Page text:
Weinstein Hired Same Firm That Spied On Romania’s Kovesi


By Ana Maria Touma

American producer Harvey Weinstein hired the same Israeli intelligence company that spied on Romania’s anti-graft chief prosecutor to bury allegations of sexual harassment in 2016, the New Yorker reports.

Hollywood producer Harvey Weinstein, who stands accused of sexual harassment and rape by scores of women, hired private investigators from an Israeli firm, whose agents were jailed in Romania for spying on the country’s chief anti-graft prosecutor Laura Codruta Kovesi, New Yorker magazine reported Tuesday.

New Yorker said that in autumn 2016, Weinstein set out to suppress allegations of sexual harassment, hiring the private security agencies to collect information on the women and journalists involved in trying to expose the allegations.

Reporters say that dozens of pages of documents show that Weinstein hired Kroll – one of the world’s largest corporate intelligence companies – and Black Cube, an enterprise run by former Mossad agents.

Black Cube declined to comment on any work it did for Weinstein.

In Romania, two Israeli citizens contracted by Black Cube were sentenced in 2017 for cyber-identity theft after they tried to spy on anti-graft chief prosecutor Laura Condruta Kovesi. A third one, Yossi Barkshtein, is still unaccounted for.

Weiner and Geclowicz both pleaded guilty and made deals with the organized crime prosecutors to receive reduced sentences. Geclowitz received a two year and eight months suspended sentence in November 2016 and Weiner received the same sentence in January 2017.

According to organised crime prosecutors, Weiner was an IT expert hired to handle phishing attacks and obtain Kovesi’s email credentials. Geclowitz had previously called family members and friends to obtain email addresses belonging to the anti-graft chief prosecutor.

A former Romanian intelligence officer indicted for corruption in a different case was also arrested and prosecuted for allegedly turning a blind eye to the whole operation.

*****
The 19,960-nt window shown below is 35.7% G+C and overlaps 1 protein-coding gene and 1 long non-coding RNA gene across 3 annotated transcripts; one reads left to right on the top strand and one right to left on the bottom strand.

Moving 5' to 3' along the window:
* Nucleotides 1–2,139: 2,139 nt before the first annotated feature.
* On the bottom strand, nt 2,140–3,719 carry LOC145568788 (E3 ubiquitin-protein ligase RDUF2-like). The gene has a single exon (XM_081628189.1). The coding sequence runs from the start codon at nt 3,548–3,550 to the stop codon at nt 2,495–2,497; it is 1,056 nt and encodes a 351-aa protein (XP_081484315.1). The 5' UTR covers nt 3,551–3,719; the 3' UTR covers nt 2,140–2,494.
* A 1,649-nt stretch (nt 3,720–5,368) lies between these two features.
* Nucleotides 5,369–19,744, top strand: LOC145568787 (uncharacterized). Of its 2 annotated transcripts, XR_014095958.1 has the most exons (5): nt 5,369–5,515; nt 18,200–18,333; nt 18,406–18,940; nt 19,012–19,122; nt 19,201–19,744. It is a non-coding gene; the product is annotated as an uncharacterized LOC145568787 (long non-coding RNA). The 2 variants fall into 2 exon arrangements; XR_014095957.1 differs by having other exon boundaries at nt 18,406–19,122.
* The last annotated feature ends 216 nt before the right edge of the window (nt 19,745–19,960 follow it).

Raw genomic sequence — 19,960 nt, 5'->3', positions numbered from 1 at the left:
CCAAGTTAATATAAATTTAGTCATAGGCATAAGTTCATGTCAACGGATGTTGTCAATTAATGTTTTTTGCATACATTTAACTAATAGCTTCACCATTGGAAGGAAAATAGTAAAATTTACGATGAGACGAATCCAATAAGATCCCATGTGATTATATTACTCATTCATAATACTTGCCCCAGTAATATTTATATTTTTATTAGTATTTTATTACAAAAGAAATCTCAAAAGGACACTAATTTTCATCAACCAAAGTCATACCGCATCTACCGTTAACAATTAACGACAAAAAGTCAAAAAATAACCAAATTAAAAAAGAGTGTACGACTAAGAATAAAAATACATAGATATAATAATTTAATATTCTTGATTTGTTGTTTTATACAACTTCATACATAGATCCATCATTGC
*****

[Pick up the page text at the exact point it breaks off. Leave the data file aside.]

Billionaire Benny Steinmetz, political consultant Tal Silberstein and Romanian IT tycoon Sebastian Ghita were also investigated by Romanian organised crime prosecutors in connection with cyber-identity theft.

Romania saw its largest protests since the fall of communism at the beginning of 2017. The social movement was triggered by Social Democrat moves to change justice laws, seen as an attempt to intimidate and curb the independence of anti-graft prosecutors. Renewed protests took place last Sunday in various cities across Romania.

US-based Kroll was hired by the Bank of Moldova to conduct an investigation into fraud which saw a billion dollars disappear from three Moldovan banks in 2014.

Balkan Insight

The Balkan Insight (formerly the Balkin Investigative Reporting Network, BIRN) is a close group of editors and trainers that enables journalists in the region to produce in-depth analytical and investigative journalism on complex political, economic and social themes. BIRN emerged from the Balkan programme of the Institute for War & Peace Reporting, IWPR, in 2005. The original IWPR Balkans team was mandated to localise that programme and make it sustainable, in light of changing realities in the region and the maturity of the IWPR intervention. Since then, its work in publishing, media training and public debate activities has become synonymous with quality, reliability and impartiality. A fully-independent and local network, it is now developing as an efficient and self-sustainable regional institution to enhance the capacity for journalism that pushes for public debate on European-oriented political and economic reform.

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